Building safety by establishing trust and rapport
At Osca, we have been delivering a programme called Coaching for Health since 2012. We have trained over two thousand health professionals around the country in various roles across health and social care. In partnership with our participants and trainers, we have strived to hone our curriculum down to the essentials required for creating transformational conversations. Safety through trust and rapport, while simple and not new, continues to arise as one of the core components of an effective approach. The following are a few insights from what we have learned to be helpful:
An enabling mindset
In our courses, we discuss five core principles which form the fundamentals of the approach. These describe the philosophy or mindset or attitudes we recommend health professionals embody in conversations with their clients. They are:
- Where the client is now is ‘OK’
- If it’s desired, it’s possible
- The client has the resources to start now
- Coaching addresses the whole person
- Their plans are the best plans
Importantly, these principles are not truths and do not guarantee any particular behaviour change outcome, because the client is ultimately in control of what they eventually do and don’t do. However, they can be considerably helpful as an approach to conversations and particularly in situations where there is a sense of powerlessness.
Below is a brief exploration of our first core principle which is fundamental for building safety by establishing trust and rapport.
Principle 1 – ‘Where the client is now, is OK.’
This means, irrespective of where the client is at the start of the conversation, the health professional sees them as ‘OK’, even if they are not ‘OK’ in the professional’s opinion and/or in the client’s. This does not mean accepting and not challenging an inappropriate situation or not wanting or hoping for improvement or change, instead this principle is about seeing behaviour change as a journey and it is ‘OK’ for the client, wherever they are, to be at the beginning of this journey. Ultimately, at the heart of this principle is the pursuit of a non-judgemental approach.
Why not simply say ‘non-judgemental’? Because we believe we need to go further. The challenge is that we all judge, all of the time. We can’t avoid it and the triggers described above often exacerbate our judgements. The challenge is for health professionals to be aware of them as the first step, and then to manage them as well as they can.
The principle recognises also how much our clients may feel judged already, if for example they are continuing to smoke, drink, take drugs, avoid exercise, eat unhealthily, not take their medication or not follow all the advice given to them by other health professionals. Many clients will feel judged by the very institution health professionals represent, before they meet or even talk to the professional.
So, we often need to go further than just being non-judgemental. We call it ‘radical acceptance’ of wherever the client is – whether they currently want to change or not. If health professionals can subtly communicate to the client that they are safe where they are, in that moment; that they are not going to be judged irrespective of what they are or aren’t doing, then there is a greater chance of honesty and potential change.
In the limited time available for such conversations, it’s hard to find a window to do anything additional. However, if time is invested to build safety in the relationship at the outset, there is likely to be more honesty and engagement, which can help save time in the long run – even if it’s over multiple conversations. Creating safety is foundational to a person-centred approach. Not only is it good in its own right as it shows respect, it is also a pragmatic approach as the resulting conversations are likely to become more efficient and effective.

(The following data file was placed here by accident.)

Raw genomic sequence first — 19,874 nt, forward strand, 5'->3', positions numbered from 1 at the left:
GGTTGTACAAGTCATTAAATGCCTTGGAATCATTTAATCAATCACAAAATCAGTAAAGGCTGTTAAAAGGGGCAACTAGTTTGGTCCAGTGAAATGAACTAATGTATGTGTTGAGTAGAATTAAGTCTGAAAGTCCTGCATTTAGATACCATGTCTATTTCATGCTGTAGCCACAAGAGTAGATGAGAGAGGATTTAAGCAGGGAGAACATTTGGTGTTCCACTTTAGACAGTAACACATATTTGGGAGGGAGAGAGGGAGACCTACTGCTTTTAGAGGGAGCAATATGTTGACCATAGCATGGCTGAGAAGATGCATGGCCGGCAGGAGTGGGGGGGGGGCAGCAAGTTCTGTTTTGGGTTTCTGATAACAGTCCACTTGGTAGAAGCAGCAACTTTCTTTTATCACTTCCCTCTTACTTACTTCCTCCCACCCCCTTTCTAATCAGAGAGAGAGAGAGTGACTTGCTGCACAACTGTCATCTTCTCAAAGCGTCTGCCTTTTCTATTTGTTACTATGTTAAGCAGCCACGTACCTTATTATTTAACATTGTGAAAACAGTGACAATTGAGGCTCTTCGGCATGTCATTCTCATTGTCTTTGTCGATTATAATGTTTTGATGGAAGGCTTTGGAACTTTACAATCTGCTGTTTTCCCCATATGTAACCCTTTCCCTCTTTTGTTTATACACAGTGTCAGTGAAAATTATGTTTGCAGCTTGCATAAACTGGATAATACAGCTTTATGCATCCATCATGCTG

In addition, not only does the evidence attest to benefits for patients and clients in terms of satisfaction and health outcomes, the health professionals we’ve trained and worked with over many years regularly communicate to us how much better they feel about their work. Because they have been able to relinquish the often unrealistic expectations they hold of themselves to fix situations they can’t, there is an emotional liberation and practitioners report enjoying their jobs more. In environments of increasing pressures and significant issues with workforce retention, this is becoming increasingly important.
This is the fifth similar conversation with Mr. Z, and sitting there, the health professional recognises their frustration and the resulting desire to take control but also to give up responsibility by dismissing the patient as impossible to help. After a brief pause to gather their thoughts, the health professional tries a different approach and starts asking Mr. Z about what he wants to talk about and what is happening in his wider life. It takes some sensitive questioning, but Mr. Z eventually talks about his worries about finances, bullying at work, difficulties sleeping and the struggles his children have with behaviour. The health professional reflects back what they heard and with curiosity, asks what is most important to Mr. Z and what ideas he has. Through exploring this, Mr. Z says that he will make time to discuss matters with his wife and also address issues at work. In the final few minutes, the health professional asks permission to discuss the blood results, and asks how Mr. Z is getting on with the medication. With the established safety, and the new levels of trust, Mr. Z is honest about the fact that he’s not taking the medication regularly but also that he knows he should as his condition is not improving. He decides to start taking the medication regularly and also to include talking about diet and smoking with his wife who is supportive of making changes. The consultation ends with both parties feeling better and trust established for more fruitful future conversations.
 Kivele, K., Elo, S., Kynges, H. and Keerieinen, M., (2014). The effects of health coaching on adult patients with chronic diseases: A systematic review. Patient Education and Counseling, 97(2), p.147